Julia Weiner (MA Oxon) is an art and design historian with extensive experience of teaching in museums and galleries. From 1990-2001 she was Head of Education at the Courtauld Gallery where she ran the education programme for the seminal exhibition Art on the Line. Since 2008, she has also worked at Regent’s University London where she is now Associate Professor in Art and Design History and Director of Content for Liberal Arts. She has also taught at Florida State University, London and Anglo-Educational Services London where she has taught students from a number of universities in North America. This is her fourth year teaching at NYU London.
Julia also worked as a Lecturer and Educator at the Victoria & Albert Museum until the pandemic stopped group visits. She was the art critic of the Jewish Chronicle for nearly 30 years. Additionally, she is a freelance curator and has co-curated two exhibitions for the Jewish Museum London. She also curates exhibitions for the Knapp Gallery at Regent’s University London.
Valerie Wells | Biology
Valerie Wells is a research scientist. Her research is focused on defining differences in the signalling pathways which operate in normal and cancer cells, in order to exploit differences in their genetic makeup which can be targeted to selectively activate programmed cell death in cancer cells while leaving normal cells unharmed. A novel cytokine, beta-GBP (beta-galactoside binding protein), has been identified and cloned and has been found to selectively induce apoptosis in cancer cells. Valerie Wells is currently investigating the molecular signalling pathways activated by βGBP leading to programmed cell death and to immunogenic cell death.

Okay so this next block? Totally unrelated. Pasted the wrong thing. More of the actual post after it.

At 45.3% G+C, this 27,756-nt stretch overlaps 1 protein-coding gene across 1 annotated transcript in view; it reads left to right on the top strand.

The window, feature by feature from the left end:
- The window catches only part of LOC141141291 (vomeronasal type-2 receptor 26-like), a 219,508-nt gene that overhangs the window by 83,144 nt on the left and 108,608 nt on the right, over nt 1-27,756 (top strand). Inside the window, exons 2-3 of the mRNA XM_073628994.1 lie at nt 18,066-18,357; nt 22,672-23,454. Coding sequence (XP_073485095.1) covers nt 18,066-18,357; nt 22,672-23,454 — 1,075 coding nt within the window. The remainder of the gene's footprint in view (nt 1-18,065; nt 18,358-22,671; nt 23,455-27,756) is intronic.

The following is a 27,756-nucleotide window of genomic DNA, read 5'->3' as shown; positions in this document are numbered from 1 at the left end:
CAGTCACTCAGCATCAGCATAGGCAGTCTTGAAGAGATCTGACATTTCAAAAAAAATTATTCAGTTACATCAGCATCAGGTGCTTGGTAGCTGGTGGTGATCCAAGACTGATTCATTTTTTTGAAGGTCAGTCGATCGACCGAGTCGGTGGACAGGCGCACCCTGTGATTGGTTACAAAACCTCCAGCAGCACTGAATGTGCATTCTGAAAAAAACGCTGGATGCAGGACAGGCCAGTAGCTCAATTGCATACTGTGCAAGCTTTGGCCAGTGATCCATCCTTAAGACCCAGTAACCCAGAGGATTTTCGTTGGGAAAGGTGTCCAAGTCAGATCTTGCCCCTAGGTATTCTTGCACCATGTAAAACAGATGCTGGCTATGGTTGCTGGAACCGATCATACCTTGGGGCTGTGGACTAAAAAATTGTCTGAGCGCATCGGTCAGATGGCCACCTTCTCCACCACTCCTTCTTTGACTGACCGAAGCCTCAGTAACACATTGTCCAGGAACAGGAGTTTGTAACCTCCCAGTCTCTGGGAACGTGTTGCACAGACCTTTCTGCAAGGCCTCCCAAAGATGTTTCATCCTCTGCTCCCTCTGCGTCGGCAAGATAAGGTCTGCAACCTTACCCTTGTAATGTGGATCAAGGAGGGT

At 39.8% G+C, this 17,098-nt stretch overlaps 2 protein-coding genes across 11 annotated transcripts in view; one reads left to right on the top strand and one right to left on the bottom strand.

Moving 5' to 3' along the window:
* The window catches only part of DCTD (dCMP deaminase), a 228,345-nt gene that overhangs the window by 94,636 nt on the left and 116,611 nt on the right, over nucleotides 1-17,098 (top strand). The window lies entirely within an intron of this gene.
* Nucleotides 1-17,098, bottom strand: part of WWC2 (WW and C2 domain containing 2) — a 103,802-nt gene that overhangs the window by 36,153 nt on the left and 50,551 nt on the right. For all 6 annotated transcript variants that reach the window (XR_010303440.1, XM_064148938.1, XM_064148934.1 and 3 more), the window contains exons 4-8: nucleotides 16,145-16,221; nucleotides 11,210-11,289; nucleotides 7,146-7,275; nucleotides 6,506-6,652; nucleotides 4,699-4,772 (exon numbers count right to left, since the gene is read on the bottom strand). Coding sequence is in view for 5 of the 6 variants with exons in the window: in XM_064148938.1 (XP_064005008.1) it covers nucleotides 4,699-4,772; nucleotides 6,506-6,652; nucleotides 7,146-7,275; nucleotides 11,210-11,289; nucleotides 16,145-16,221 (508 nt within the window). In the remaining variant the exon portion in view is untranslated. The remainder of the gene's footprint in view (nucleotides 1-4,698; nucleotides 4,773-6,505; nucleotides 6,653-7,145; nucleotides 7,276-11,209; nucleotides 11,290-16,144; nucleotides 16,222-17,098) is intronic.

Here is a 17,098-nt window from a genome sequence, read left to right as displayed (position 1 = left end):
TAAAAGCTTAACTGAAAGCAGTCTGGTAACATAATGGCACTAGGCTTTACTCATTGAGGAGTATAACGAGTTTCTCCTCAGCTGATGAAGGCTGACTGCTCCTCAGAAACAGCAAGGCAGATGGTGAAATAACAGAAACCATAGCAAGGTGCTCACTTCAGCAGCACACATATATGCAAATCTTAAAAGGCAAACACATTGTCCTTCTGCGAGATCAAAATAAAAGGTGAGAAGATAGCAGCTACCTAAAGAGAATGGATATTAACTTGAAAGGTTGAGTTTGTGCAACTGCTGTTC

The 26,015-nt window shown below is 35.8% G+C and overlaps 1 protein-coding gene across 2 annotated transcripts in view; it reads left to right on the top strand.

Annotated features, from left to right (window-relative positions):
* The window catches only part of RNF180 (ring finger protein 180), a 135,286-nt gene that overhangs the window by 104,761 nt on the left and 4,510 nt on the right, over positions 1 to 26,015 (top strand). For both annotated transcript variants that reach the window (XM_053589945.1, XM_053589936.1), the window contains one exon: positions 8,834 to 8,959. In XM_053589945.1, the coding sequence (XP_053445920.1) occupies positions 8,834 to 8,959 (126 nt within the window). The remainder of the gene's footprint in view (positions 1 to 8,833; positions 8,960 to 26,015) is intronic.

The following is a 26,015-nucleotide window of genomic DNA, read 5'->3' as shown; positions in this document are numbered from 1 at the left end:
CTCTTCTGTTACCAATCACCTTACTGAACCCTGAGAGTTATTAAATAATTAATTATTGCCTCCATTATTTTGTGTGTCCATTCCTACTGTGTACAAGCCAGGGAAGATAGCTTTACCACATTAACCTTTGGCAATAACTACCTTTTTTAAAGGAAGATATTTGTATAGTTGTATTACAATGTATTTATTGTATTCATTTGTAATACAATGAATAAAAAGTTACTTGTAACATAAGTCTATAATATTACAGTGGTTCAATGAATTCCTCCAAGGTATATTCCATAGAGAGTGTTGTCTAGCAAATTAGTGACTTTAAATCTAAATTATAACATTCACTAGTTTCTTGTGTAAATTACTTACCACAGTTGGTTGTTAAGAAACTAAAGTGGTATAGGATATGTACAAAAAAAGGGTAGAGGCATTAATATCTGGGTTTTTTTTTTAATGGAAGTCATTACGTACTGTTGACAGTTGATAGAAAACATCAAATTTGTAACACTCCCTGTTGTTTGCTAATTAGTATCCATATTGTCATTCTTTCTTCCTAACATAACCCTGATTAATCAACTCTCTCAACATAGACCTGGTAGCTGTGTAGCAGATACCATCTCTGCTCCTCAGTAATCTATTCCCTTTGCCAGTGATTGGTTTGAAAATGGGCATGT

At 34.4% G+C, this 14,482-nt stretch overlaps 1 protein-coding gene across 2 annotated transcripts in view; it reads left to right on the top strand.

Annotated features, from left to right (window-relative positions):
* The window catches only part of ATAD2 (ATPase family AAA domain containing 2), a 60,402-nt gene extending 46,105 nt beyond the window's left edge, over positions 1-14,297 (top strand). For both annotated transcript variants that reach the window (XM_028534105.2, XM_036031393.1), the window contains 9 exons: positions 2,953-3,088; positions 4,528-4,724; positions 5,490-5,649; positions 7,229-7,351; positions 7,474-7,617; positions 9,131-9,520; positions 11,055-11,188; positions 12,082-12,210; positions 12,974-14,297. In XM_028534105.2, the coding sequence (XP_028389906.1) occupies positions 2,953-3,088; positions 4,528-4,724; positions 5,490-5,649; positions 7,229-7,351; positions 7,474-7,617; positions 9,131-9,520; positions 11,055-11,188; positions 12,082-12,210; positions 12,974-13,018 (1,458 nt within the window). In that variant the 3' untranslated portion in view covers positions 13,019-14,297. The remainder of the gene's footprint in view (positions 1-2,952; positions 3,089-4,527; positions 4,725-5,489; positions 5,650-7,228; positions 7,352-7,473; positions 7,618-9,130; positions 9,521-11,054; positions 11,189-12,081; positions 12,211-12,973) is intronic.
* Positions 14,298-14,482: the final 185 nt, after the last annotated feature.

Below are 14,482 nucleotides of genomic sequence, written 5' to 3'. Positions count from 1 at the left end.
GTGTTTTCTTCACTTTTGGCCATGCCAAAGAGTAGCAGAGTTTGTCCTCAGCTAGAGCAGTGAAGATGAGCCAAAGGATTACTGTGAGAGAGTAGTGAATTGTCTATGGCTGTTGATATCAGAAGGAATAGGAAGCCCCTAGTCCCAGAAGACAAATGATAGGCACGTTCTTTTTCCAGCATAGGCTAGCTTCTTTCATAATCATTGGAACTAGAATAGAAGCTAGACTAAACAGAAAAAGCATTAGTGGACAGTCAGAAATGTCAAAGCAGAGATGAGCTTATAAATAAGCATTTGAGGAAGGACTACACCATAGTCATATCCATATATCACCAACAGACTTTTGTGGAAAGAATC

Mallucci, L. and Wells, V. (2022) Intrinsic S phase checkpoint enforced by an antiproliferative oncosuppressor cytokine. Cancer Gene Therapy 29, 897-900.
Cirone, M., Lotti, L., Granato, M., Di Renzo, L., Biunno, I., Cattaneo M., Verginelli, F., Vespa, S., Davies, D., Wells, V., Mariani-Costantini, R., Mallucci, L. (2019) Sourcing the immune system to induce immunogenic cell death in Kras-colorectal cancer cells. British Journal of Cancer 121, 768–775.
Mallucci, L .and Wells, V. (2014) The end of Kras cancers? A new way forward. Drug Discovery Today, 19, 383-387.
Mallucci, L., Shi, D., Davies D., Jordan, P., Nicol, A., Lotti, l., Mariani-Costantini , R., Verginelli, F., Wells, V. and Zicha, D. (2012) Killing of Kras mutant colon cancer cells via Rac-independent actin remodeling by the beta-GBP cytokine a physiological PI3K inhibitor therapeutically effective in vivo. Mol. Canc. Ther. 11, 1884-1193.
Katharine Whitehead | Physics